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LLANO — A prosecutor recently hired by the 33rd/424th Judicial District Attorney will step into a newly created position, bringing years of experience in handling capital murder and death penalty cases as well as white collar crimes those against children, officials say.

Perry Thomas, 51, was formerly the assistant criminal district attorney in Jefferson County, which includes Beaumont and Port Arthur, where he worked for the past 23 years.

District Attorney Sonny McAfee hired him in February as the first assistant district attorney, overseeing a staff of six other assistant district attorneys.

Among Thomas’ credits: being the lead prosecutor on one of the largest embezzlement cases in Jefferson County’s history involving the theft of $1.4 million from a Beaumont Pentecostal church connected to Hurricane Rita donations and the estate of a disabled individual.

“He’s got the ability to evaluate a case and develop a trial strategy,” McAfee said. “He’s good in front of a jury. He knows the facts well.”

Thomas’ goals as chief prosecutor include advancing the use of technology in courtroom presentation, utilizing the latest scientific technology and reinforcing the effectiveness of the office’s prosecution unit handling crimes against children.

He hopes to complement an experienced staff.

“They’re a fantastic group of men and women to be able to work with,” Thomas said. “There’s quite a bit of experience here as prosecutors and attorneys in general.”

Officials expect to utilize Thomas’ experience with murder cases soon and often.

The 33rd/424th — covering Blanco, Burnet, Llano and San Saba counties — has a number of capital murder and child victimization cases on the horizon as well as at least one potential death penalty trial.

“Perry has a lot of experience in trying all types of murder cases, capital murder cases and even death penalty cases,” McAfee said. “Capital murder is different than a murder case. When trying those types of cases, trial strategy, presentation and jury selection are critical.”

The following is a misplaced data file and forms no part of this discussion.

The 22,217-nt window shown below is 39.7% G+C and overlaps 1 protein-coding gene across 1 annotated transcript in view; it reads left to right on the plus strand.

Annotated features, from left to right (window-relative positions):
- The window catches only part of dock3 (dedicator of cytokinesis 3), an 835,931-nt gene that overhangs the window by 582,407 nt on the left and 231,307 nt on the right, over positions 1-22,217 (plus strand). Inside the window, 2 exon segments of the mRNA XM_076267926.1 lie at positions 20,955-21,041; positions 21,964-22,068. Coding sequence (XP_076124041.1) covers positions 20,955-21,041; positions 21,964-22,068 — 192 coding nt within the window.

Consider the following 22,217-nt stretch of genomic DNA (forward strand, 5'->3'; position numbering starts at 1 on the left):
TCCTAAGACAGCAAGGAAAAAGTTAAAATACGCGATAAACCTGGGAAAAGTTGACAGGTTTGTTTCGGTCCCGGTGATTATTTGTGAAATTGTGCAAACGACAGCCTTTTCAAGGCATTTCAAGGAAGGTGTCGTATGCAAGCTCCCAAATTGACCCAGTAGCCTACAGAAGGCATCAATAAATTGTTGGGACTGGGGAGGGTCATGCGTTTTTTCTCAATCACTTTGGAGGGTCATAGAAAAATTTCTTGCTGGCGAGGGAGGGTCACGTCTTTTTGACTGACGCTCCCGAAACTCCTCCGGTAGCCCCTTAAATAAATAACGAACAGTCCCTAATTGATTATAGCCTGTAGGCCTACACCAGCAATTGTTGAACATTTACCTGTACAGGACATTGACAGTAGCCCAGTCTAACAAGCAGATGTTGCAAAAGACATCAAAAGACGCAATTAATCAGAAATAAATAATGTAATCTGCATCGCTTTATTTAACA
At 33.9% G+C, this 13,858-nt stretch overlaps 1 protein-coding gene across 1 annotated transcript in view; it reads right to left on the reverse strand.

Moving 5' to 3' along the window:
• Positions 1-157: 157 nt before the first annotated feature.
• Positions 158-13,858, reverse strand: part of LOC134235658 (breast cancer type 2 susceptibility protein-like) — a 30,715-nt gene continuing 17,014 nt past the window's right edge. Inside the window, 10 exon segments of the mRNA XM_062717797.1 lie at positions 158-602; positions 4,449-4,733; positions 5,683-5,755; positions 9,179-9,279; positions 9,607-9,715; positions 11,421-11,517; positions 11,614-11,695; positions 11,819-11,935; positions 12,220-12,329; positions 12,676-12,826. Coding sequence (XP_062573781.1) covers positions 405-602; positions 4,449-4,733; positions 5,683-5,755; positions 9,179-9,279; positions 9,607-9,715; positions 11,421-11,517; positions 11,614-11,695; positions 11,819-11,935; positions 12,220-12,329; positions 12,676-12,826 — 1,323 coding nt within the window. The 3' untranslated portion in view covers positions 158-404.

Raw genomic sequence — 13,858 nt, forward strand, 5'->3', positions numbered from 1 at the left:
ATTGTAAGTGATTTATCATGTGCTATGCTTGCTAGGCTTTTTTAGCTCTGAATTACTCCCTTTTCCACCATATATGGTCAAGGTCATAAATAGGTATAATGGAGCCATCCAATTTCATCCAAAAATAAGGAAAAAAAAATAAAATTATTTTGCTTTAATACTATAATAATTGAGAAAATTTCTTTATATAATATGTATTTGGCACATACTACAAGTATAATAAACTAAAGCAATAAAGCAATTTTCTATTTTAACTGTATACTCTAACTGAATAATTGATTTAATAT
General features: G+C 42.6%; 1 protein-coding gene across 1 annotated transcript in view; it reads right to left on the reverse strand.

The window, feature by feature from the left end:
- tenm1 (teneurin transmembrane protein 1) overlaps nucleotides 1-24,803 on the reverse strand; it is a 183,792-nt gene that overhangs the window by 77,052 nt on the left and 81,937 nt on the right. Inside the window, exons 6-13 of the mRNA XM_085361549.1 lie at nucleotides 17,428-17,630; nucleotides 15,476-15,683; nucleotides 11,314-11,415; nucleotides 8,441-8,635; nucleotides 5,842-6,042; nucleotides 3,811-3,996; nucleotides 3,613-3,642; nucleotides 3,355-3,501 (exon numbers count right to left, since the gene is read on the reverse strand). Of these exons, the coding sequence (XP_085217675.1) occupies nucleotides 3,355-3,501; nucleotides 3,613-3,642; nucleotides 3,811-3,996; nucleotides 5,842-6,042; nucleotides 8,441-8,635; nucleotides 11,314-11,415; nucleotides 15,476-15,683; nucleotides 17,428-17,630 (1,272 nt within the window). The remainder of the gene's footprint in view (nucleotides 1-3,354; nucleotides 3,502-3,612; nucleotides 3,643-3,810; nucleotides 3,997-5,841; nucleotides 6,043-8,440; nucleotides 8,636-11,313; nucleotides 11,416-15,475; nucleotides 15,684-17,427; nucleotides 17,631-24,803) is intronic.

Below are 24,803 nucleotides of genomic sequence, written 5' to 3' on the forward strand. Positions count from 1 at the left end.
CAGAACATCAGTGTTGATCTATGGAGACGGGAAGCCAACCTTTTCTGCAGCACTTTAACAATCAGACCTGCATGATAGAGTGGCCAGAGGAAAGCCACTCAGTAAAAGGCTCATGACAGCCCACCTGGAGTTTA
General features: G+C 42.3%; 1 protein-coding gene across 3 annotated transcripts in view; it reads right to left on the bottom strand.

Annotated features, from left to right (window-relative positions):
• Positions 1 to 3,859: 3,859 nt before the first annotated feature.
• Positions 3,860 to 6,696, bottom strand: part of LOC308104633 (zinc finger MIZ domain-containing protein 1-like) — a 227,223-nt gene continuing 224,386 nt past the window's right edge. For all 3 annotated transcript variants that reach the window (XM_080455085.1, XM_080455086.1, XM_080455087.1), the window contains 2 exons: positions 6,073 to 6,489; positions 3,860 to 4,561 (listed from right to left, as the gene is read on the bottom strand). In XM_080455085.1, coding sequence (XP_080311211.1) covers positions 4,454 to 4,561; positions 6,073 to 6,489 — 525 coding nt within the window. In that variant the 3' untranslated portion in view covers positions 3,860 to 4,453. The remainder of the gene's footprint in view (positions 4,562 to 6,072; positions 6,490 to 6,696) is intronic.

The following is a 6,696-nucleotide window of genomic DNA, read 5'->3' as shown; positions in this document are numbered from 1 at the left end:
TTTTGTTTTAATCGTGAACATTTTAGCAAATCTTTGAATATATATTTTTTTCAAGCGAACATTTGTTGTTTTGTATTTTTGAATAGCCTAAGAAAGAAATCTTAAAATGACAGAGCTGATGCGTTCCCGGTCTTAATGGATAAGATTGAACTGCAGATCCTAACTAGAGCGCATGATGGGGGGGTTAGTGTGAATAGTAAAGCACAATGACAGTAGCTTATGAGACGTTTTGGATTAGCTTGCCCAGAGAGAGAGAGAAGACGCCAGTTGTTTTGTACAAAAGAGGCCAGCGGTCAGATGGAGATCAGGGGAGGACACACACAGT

Upcoming cases include:

• Garrett James Ballard, 21, charged with capital murder of multiple persons for allegedly gunning down two of his friends, 26-year-old Travis Fox and 17-year-old Elijah Adam Benson, in August 2014, at Ballard’s parents’ residence in Burnet County. According to arrest documents, Ballard told investigators all three were on hallucinogenic drugs (LSD) when the two alleged victims began demonstrating “strange and disruptive behaviors,” so he retrieved a rifle from his father’s vehicle and shot them.

• Michael Len Grogg, 25, of Kingsland charged with the first-degree felony of serious injury to a child following the July 2013 death of a 19-month-old child airlifted to Dell Children’s hospital after an emergency call regarding a toddler losing consciousness and having difficulty breathing. An autopsy revealed the child showed signs of abuse and suffered from swelling of the brain. Llano County Sheriff’s Office investigators launched a probe into what they believed to be “suspicious circumstances” and arrested Grogg, the child’s stepfather.

• Juston Aaron Curbow, 35, of Horseshoe Bay faces two counts of capital murder by terror or threat and capital murder of multiple persons for his alleged role in the murder of two Spicewood residents in May 2013. Burnet County Sheriff’s Office investigators found the bodies of Thomas Wells, 30, and Dorrina Reese, 42, after firefighters responded to a fire call. Two other people are connected to the case — one of whom committed suicide in the Burnet County Jail. Another suspect in the case, a woman, is accused of trying to help cover up the deaths. If convicted, Curbow could face the death penalty.

McAfee says he will use Thomas as a “sounding board” on the upcoming Cubow trial in April; however, he expects Thomas to launch into a lead position on pending capital murder cases.

“Those are the most complex and difficult criminal cases there are to try,” Thomas said. ”I hope to be able to help the other prosecutors to put the best case forward we can.”